Education plays a vital role in the development of a society and is a catalyst for other forms of enduring development. In the words of Nelson Mandela, “Education is the most powerful weapon which you can use to change the world”.
Unfortunately, in Nigeria, the education sector, since the colonial era has grappled with recurring challenges mitigating the actualization of the country’s Universal Basic Education goals. These challenges include inadequate budget allocations by the federal, state and local governments, which has led to a shortage of quality staff, dearth of infrastructure, inadequate and deplorable facilities in public schools, low remuneration and untrained teachers.
Private sector intervention has taken the form of partnerships and sponsorships, to salvage the situation. Whilst charities like Oando Foundation have developed a multi-pronged education programme for pupils in dilapidated primary schools with a special focus on the girl child.
The Foundation through its multi-faceted approach; Adopt-A-School Programme, Infrastructure Development, Teacher Capacity Development, School Based Management Committee, Scholarships, Information and Communications Technology (ICT) Centres, Early Childhood Care and Development, is set to change the face of primary education in its host communities.
The Adopt-a-School initiative (AASI) is currently addressing key issues of universality, equity, quality education and supporting infrastructural development in adopted schools. AASI seeks to create a sustainable and replicable model for learning in all adopted primary schools across the country and improve the overall quality of basic education in Nigeria.
Presently, the Foundation has successfully adopted 80 primary schools across 23 states in the four geo-political zones in Nigeria including Adamawa, Akwa-Ibom, Bauchi, Bayelsa, Cross River, Ebonyi, Edo, Enugu, FCT, Kaduna, Katsina, Kwara, Lagos, Niger, Ogun, Ondo, Plateau, Sokoto, and Taraba and further plans to adopt 100 more schools by 2018.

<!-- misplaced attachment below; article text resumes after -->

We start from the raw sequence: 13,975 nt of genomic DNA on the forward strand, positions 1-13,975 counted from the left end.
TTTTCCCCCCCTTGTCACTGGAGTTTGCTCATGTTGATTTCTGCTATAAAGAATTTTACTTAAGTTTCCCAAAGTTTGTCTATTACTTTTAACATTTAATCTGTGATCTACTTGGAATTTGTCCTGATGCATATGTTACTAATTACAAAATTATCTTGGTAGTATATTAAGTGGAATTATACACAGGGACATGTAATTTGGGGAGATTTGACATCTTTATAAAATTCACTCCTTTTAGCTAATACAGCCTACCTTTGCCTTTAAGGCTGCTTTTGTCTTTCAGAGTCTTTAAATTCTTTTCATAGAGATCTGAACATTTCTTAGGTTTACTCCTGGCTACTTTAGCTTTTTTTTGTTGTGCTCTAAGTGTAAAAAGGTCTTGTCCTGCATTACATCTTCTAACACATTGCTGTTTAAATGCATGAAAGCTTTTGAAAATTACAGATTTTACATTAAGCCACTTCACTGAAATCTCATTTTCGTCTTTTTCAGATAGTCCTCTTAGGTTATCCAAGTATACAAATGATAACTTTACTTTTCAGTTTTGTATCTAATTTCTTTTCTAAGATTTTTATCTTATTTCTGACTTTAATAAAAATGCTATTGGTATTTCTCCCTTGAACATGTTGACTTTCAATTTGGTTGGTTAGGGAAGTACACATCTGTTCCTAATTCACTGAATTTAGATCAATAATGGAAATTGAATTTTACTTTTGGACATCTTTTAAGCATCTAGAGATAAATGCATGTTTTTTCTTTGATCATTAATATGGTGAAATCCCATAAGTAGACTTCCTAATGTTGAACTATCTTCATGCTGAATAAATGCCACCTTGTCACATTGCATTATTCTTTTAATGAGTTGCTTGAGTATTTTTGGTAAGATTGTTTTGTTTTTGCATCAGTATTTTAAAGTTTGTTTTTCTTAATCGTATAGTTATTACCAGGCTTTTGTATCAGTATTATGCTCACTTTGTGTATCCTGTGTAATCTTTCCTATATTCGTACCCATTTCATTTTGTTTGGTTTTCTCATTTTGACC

According to the British Council and World Bank report, Nigeria has the highest number of out-of-school children. Presently, the number of children that should be enrolled in Nigerian primary schools is 35 million but actual enrollment is 24.5million, a shortfall of 10.5million (British Council Nigeria, 2012; World Bank, 2008). To date, Oando Foundation has successfully ensured that over 200,000 of these previously enrolled children have access to quality primary education.
To improve the learning experience in its adopted schools and ensure today’s children are comfortable with and able to confidently use technology, Oando Foundation launched its Information Communications and Technology Centre initiative. The initiative entails the Foundation having ICT centres in its adopted schools with teachers to aid learning. The centres boast desktop computers, laptops, projectors, printers, TVs all powered by solar energy. The ICT scheme will facilitate pupils’ exposure to computer education and other technology. To date the Foundation has established 19 ICT centres in its adopted school and plans to establish a total of 95 centres by 2026.
The Foundation recently partnered with the U.S. State Department’s Global Partnership Initiative LIONS@FRICA, CoderDojo, and Hello World Foundation to launch a new initiative called AfriCoderDojo to teach 21st Century computer coding skills to students between 7-17 years old. To date, over 120 pupils have benefitted from this initiative.
In 2017 alone, Oando Foundation and Educate-a-Child Qatar partnered to enroll 60,000 out-of-school children in primary school in Northern Nigeria by 2018. To date, the Foundation has recorded a 26% success rate with the enrolment of 16,000 pupils. Sumitomo Chemical Japan has also partnered with the Foundation to provide ICT infrastructure for over 2,500 pupils in Lagos, Taraba and Kaduna state and most recently, a partnership with Fashion Vie where over N40 million was raised to support the Foundation’s work on the girl child education.
Oando Foundation recognizes that children are future leaders and a child’s cognitive capacity is greatly influenced by his/her environment. As the first means of classroom learning, the Foundation believes the importance of primary education cannot be overemphasized.